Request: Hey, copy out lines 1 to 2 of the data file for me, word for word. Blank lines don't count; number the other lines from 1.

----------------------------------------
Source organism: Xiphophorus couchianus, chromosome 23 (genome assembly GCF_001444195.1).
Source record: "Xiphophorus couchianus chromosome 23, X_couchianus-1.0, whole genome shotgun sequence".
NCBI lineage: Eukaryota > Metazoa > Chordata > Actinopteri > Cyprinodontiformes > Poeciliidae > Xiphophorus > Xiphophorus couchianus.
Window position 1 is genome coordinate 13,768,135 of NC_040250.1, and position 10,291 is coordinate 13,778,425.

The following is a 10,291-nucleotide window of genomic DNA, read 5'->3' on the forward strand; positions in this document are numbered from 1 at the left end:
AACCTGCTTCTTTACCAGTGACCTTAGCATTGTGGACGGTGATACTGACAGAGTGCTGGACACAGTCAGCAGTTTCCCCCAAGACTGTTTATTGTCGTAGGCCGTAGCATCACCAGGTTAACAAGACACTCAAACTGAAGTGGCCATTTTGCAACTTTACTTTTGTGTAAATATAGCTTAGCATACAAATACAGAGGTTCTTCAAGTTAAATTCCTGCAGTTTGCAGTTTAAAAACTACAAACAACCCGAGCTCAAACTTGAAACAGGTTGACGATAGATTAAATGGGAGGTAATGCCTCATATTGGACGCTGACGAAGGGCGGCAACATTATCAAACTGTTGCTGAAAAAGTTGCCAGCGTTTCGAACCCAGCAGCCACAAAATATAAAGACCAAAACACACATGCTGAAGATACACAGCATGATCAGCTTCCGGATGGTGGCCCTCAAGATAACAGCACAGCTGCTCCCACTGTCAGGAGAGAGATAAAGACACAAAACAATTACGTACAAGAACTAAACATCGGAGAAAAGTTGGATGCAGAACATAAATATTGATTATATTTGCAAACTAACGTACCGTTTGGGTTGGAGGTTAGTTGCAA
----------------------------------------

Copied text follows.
Source organism: Xiphophorus couchianus, chromosome 23 (genome assembly GCF_001444195.1).
Source record: "Xiphophorus couchianus chromosome 23, X_couchianus-1.0, whole genome shotgun sequence".